Pictured with Lauren Koslow, Kristian Alfonso and James Scott,
Days of Our Lives  book signing (2013)

OUTTAKES:  Let’s say Ken Corday calls you tomorrow and wants you back on DAYS.  If you could write a storyline for your character, what would you like to see happen with him?

SB:  Here’s what I’d like to do.  I’d like “Bert” (Bart’s evil twin) to come back – and for him to be almost like James Bond.  He’s not funny at all; and this is what would be funny.  They all think he’s “Bart” but he’s the evil twin.  They all think he’s not the sharpest knife in the drawer.  But he’s very cool.  He’s very sophisticated.  He’s very smart.  He outwits “Stefano”.  The comedy would be everybody thinking he’s the dumb one, but he’s the smart one.  That’s what I would do.  I’d love to play the other side of the coin.  That would be funny.

OUTTAKES:  What is it you like the most about teaching students?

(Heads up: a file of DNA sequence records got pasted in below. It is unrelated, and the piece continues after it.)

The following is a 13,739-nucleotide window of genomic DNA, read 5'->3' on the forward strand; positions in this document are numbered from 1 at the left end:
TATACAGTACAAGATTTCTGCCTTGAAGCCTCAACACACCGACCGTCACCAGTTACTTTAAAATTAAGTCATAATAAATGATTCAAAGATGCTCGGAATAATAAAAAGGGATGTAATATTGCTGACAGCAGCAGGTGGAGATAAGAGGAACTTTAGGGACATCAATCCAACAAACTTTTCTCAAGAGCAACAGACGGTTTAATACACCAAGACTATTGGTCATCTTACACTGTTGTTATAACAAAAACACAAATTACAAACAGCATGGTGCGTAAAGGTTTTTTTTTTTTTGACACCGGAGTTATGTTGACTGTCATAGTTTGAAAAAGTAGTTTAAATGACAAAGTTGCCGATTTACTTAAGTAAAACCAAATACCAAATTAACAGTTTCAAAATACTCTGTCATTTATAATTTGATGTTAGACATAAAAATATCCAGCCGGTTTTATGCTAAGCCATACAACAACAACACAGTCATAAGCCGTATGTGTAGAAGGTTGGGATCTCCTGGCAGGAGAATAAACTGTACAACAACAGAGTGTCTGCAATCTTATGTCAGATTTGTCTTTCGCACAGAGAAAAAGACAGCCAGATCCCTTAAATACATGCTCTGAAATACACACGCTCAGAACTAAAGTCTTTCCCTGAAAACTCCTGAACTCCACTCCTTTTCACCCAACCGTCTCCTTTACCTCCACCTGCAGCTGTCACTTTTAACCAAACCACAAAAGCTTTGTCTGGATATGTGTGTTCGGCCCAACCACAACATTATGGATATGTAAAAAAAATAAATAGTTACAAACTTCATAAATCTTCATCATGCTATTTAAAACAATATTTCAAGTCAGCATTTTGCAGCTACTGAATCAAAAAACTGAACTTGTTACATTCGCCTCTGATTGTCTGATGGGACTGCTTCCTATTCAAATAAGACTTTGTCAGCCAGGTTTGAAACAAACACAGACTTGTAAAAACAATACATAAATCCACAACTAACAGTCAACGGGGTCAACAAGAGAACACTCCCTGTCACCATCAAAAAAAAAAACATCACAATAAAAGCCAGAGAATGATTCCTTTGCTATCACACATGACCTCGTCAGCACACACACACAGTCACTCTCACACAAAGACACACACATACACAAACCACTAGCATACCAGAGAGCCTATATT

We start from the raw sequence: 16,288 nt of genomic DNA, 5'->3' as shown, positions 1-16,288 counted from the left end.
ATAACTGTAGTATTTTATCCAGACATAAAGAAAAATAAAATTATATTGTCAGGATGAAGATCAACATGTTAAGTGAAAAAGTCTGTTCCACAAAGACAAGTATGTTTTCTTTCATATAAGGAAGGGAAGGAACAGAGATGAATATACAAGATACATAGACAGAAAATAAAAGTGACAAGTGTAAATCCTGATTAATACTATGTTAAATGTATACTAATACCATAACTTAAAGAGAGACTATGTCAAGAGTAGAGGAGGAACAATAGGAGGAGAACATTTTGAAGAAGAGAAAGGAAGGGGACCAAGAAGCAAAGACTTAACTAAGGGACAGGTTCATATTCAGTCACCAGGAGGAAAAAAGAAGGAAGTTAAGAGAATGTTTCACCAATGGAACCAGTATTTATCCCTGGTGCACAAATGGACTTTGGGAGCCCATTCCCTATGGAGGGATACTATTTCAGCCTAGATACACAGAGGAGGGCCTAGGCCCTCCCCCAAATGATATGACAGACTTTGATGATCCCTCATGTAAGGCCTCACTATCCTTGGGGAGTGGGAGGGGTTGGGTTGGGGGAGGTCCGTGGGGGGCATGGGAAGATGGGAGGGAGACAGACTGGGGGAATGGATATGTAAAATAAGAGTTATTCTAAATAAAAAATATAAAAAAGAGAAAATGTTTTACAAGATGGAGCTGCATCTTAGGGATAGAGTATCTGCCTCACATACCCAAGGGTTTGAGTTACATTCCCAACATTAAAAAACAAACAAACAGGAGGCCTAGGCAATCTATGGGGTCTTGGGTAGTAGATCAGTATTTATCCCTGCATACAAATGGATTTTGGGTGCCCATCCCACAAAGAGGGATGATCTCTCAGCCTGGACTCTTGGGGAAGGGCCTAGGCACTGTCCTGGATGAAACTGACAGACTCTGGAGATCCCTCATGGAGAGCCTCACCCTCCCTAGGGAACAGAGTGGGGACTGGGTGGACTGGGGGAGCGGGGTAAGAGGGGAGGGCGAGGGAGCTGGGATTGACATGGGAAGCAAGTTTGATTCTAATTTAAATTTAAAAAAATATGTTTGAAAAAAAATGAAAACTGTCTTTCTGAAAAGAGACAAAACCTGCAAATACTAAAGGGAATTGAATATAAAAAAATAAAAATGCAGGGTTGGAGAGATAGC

SB:  I love to inspire them.  I love to get them thinking outside of the box.  Especially the students because they’re just starting off.  There’s a lot of people telling them what to do.  I think college should encourage individuality; and that’s what I try to do in my acting classes.  I ask the actor what would they do if they were in the given circumstances of a scene.  What would they do?  For instance, if the actor’s name is John Doe…[I’d ask him] “John, what would you do?”  He’d say “Well, I think that the character…he’s more sophisticated…”  I’d say “Don’t say he.  Say I.  What would I, John Doe, do in the circumstances if my wife was leaving me and I wanted her to stay?  I ask these students to reach into their personal histories.  If a girl is breaking up with them, I’ll say, “Has someone ever broken your heart?  Go back and think about that when you’re doing the scene.”  I like to personalize that.  I try to teach, motivate and inspire kids; and even if it’s inspiring them to change their own personal lives, whether it be that someone is suppressing them in their life or if some friend of theirs is saying, “What is this acting stuff?  You don’t want to be an actor.  How are you going to make a living as an actor?”  You start listening to those voices of those people.  You start believing it; and then you end up doing the very thing that you don’t want to do.  So this is what I try to tell them.  If they’re an actor, I encourage them to go all the way with it and to personalize that role.  To bring themselves to whatever role they do.